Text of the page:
Britain’s economy sank far deeper into recession than expected in the second quarter of the year.
GDP fell 0.7 percent compared with the first three months.
That was the sharpest fall since the height of the global financial crisis in early 2009.
The causes of the broad-based slump included an extra public holiday during the period, government spending cuts and the crisis in the eurozone.
Finance minister George Osborne said the figures showed Britain had “deep-rooted economic problems”, adding that the slump in the second quarter was disappointing even when taking into account one-off factors that hurt.
Output in Britain’s service sector — which makes up more than three quarters of GDP — contracted by 0.1 percent in the second quarter after growing 0.2 percent in Q1 2012.
Industrial output was 1.3 percent lower, while construction — which accounts for less than 8 percent of GDP — shrank by 5.2 percent, its biggest drop since the first quarter of 2009.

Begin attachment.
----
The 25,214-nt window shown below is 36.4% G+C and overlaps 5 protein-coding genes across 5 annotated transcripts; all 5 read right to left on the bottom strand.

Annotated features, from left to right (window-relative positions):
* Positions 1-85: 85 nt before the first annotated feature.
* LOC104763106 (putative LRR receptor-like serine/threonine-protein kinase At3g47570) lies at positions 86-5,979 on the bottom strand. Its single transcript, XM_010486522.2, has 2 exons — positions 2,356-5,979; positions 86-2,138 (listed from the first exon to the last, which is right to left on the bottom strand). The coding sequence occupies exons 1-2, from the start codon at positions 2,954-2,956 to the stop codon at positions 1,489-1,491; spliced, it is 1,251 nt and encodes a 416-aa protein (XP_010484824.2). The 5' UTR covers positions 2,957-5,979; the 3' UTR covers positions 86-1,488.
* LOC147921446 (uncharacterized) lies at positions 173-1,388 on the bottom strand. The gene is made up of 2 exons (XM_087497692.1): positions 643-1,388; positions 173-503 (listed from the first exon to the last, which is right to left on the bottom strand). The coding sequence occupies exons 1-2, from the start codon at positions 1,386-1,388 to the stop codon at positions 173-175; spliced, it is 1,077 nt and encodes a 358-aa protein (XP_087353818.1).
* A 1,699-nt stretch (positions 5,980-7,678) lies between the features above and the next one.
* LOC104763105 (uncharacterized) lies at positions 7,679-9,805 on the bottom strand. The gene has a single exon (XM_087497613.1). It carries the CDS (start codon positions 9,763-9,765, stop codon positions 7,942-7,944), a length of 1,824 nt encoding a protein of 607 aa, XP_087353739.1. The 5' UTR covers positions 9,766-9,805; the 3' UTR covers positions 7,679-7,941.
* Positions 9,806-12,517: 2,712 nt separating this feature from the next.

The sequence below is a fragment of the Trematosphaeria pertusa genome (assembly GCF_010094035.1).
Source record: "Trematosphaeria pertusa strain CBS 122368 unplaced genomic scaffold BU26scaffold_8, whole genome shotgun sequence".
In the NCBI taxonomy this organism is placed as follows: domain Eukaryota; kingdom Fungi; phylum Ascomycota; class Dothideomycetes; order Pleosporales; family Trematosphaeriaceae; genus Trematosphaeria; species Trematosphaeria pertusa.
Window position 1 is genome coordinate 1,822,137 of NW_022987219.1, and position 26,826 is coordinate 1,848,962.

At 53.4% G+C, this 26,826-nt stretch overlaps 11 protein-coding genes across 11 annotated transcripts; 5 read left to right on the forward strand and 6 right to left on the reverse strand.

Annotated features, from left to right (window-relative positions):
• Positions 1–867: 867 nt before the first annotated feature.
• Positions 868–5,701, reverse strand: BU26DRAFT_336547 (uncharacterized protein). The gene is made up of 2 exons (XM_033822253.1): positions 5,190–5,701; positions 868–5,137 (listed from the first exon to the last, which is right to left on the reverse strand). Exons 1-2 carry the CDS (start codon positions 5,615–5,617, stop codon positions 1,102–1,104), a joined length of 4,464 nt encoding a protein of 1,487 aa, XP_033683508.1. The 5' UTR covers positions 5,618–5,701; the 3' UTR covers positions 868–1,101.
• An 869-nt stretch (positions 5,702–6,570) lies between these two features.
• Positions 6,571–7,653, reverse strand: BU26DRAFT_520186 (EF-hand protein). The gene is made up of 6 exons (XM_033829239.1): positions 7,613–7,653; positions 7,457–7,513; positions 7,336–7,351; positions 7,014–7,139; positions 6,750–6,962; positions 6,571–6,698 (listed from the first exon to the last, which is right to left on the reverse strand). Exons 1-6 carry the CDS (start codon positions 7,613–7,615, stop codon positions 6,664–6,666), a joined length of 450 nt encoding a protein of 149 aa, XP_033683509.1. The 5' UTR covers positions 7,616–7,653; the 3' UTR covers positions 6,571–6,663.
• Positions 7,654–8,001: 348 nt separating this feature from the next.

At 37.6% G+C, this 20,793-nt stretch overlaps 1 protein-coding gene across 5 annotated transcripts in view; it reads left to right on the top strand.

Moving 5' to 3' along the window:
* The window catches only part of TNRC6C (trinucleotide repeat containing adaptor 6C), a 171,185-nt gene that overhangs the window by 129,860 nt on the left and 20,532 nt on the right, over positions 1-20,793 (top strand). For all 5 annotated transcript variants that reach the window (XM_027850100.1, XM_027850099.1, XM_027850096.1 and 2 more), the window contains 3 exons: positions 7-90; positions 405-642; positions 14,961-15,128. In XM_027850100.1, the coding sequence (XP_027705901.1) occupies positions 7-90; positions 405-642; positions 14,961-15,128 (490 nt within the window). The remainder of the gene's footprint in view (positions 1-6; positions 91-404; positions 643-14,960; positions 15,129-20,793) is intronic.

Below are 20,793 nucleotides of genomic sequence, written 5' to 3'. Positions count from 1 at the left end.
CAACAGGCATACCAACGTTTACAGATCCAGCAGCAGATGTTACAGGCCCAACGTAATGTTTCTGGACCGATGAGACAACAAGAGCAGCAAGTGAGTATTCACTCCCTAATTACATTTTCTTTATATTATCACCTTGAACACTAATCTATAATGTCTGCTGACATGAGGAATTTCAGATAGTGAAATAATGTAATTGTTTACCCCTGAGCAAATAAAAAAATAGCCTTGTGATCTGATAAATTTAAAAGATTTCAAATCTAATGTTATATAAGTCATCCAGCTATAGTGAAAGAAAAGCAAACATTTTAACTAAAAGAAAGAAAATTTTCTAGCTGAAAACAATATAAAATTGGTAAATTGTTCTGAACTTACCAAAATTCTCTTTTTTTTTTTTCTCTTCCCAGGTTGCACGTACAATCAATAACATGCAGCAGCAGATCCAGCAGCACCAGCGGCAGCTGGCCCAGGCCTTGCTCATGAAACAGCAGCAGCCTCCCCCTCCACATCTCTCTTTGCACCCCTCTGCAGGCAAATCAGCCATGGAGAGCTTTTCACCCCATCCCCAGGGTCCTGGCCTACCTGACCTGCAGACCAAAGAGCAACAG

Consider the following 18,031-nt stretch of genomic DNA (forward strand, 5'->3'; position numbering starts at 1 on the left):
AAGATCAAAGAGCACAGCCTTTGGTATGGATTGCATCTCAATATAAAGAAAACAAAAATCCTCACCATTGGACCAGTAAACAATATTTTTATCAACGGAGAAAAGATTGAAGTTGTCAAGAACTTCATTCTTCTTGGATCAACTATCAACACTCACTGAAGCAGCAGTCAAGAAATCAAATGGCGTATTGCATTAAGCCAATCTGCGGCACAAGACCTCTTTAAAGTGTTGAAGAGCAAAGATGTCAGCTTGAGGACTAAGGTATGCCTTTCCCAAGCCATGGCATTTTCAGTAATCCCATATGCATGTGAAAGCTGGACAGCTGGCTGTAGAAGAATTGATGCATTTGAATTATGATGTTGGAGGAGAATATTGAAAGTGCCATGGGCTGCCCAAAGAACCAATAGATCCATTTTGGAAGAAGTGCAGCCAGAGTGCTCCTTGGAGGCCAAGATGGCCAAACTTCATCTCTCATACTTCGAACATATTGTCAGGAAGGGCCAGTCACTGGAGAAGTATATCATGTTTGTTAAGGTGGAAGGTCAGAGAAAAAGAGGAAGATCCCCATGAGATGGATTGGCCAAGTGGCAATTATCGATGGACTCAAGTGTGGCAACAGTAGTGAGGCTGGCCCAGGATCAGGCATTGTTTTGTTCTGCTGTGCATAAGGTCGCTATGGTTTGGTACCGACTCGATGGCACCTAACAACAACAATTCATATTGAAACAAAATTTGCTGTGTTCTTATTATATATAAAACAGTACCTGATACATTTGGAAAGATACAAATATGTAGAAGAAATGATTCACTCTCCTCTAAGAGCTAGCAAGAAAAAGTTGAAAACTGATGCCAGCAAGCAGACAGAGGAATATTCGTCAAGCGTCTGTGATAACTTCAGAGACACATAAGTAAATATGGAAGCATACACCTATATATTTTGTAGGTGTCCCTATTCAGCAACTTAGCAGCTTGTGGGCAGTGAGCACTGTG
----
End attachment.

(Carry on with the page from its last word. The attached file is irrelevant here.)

Many Britons have reined in spending since the crisis and business are holding back investment as the lack of demand and fears about the spillovers from the eurozone crisis weigh on confidence, with the lack of credit hurting smaller firms.
“There are a great many so-called ‘zombie businesses’ teetering on the edge and operating on fine margins, and many directors are becoming increasingly weary after several years of tough trading,” said Julie Palmer of business recovery and restructuring specialist, Begbies.
But business surveys have so far painted a less dire picture of the economy, and unemployment has been falling over the past few months, leading some economists to voice doubts about the official data.
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